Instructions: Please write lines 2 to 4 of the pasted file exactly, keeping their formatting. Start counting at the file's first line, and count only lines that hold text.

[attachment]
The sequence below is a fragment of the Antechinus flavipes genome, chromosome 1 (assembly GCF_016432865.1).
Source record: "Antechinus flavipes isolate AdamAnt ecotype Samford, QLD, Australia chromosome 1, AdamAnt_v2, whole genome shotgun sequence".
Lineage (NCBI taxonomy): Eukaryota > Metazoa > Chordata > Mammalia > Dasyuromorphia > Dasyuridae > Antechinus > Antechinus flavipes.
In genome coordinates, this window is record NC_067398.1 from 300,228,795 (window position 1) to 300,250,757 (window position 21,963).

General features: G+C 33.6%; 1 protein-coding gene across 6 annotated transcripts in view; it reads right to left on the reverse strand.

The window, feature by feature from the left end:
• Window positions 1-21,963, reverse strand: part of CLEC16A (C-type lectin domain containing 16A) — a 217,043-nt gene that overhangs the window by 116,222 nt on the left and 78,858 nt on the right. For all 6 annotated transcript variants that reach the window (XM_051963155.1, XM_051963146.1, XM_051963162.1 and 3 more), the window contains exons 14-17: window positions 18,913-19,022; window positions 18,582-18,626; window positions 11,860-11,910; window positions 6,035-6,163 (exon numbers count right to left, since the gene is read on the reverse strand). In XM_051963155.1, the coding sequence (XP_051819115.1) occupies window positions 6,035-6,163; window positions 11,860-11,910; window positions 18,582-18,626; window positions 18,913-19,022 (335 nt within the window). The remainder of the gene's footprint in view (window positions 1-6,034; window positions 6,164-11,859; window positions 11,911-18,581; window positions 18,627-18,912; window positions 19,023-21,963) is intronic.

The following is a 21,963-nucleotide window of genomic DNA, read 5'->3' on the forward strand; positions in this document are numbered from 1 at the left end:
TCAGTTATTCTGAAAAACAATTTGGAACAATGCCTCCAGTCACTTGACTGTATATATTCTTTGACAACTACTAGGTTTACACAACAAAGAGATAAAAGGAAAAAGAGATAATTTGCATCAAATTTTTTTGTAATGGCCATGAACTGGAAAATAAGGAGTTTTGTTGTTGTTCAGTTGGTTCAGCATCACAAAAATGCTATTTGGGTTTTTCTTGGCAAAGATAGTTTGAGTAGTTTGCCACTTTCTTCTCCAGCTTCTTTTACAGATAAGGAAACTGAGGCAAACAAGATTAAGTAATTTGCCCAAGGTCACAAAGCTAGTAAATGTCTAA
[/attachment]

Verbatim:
Source record: "Antechinus flavipes isolate AdamAnt ecotype Samford, QLD, Australia chromosome 1, AdamAnt_v2, whole genome shotgun sequence".
Lineage (NCBI taxonomy): Eukaryota > Metazoa > Chordata > Mammalia > Dasyuromorphia > Dasyuridae > Antechinus > Antechinus flavipes.
In genome coordinates, this window is record NC_067398.1 from 300,228,795 (window position 1) to 300,250,757 (window position 21,963).